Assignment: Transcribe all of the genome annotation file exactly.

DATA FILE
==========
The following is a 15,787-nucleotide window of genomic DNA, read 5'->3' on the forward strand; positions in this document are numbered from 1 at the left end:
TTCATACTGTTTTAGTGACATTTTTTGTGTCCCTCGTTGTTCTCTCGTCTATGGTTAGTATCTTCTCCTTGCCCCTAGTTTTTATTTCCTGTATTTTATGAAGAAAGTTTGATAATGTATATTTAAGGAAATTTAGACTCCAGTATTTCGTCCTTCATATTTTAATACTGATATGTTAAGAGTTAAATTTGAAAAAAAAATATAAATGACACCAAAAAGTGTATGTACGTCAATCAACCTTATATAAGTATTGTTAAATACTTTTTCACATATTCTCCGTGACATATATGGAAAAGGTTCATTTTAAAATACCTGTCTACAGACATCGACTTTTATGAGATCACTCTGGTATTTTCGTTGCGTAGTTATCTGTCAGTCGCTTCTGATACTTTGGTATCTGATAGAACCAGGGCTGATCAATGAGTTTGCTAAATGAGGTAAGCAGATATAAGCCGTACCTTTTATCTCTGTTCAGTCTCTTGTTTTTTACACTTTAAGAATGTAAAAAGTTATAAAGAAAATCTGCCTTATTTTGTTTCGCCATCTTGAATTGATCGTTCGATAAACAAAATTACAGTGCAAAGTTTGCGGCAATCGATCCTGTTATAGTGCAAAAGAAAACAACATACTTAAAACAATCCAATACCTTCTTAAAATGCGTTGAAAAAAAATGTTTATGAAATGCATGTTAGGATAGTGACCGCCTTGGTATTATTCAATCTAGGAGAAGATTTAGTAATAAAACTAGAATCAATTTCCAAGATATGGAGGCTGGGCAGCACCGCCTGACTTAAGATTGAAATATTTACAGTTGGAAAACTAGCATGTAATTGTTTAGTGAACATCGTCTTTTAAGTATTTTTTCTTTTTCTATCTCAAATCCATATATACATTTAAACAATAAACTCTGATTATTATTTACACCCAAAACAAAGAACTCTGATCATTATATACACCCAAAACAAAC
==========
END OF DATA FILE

The following is a 15,787-nucleotide window of genomic DNA, read 5'->3' on the forward strand; positions in this document are numbered from 1 at the left end:
TTCATACTGTTTTAGTGACATTTTTTGTGTCCCTCGTTGTTCTCTCGTCTATGGTTAGTATCTTCTCCTTGCCCCTAGTTTTTATTTCCTGTATTTTATGAAGAAAGTTTGATAATGTATATTTAAGGAAATTTAGACTCCAGTATTTCGTCCTTCATATTTTAATACTGATATGTTAAGAGTTAAATTTGAAAAAAAAATATAAATGACACCAAAAAGTGTATGTACGTCAATCAACCTTATATAAGTATTGTTAAATACTTTTTCACATATTCTCCGTGACATATATGGAAAAGGTTCATTTTAAAATACCTGTCTACAGACATCGACTTTTATGAGATCACTCTGGTATTTTCGTTGCGTAGTTATCTGTCAGTCGCTTCTGATACTTTGGTATCTGATAGAACCAGGGCTGATCAATGAGTTTGCTAAATGAGGTAAGCAGATATAAGCCGTACCTTTTATCTCTGTTCAGTCTCTTGTTTTTTACACTTTAAGAATGTAAAAAGTTATAAAGAAAATCTGCCTTATTTTGTTTCGCCATCTTGAATTGATCGTTCGATAAACAAAATTACAGTGCAAAGTTTGCGGCAATCGATCCTGTTATAGTGCAAAAGAAAACAACATACTTAAAACAATCCAATACCTTCTTAAAATGCGTTGAAAAAAAATGTTTATGAAATGCATGTTAGGATAGTGACCGCCTTGGTATTATTCAATCTAGGAGAAGATTTAGTAATAAAACTAGAATCAATTTCCAAGATATGGAGGCTGGGCAGCACCGCCTGACTTAAGATTGAAATATTTACAGTTGGAAAACTAGCATGTAATTGTTTAGTGAACATCGTCTTTTAAGTATTTTTTCTTTTTCTATCTCAAATCCATATATACATTTAAACAATAAACTCTGATTATTATTTACACCCAAAACAAAGAACTCTGATCATTATATACACCCAAAACAAAC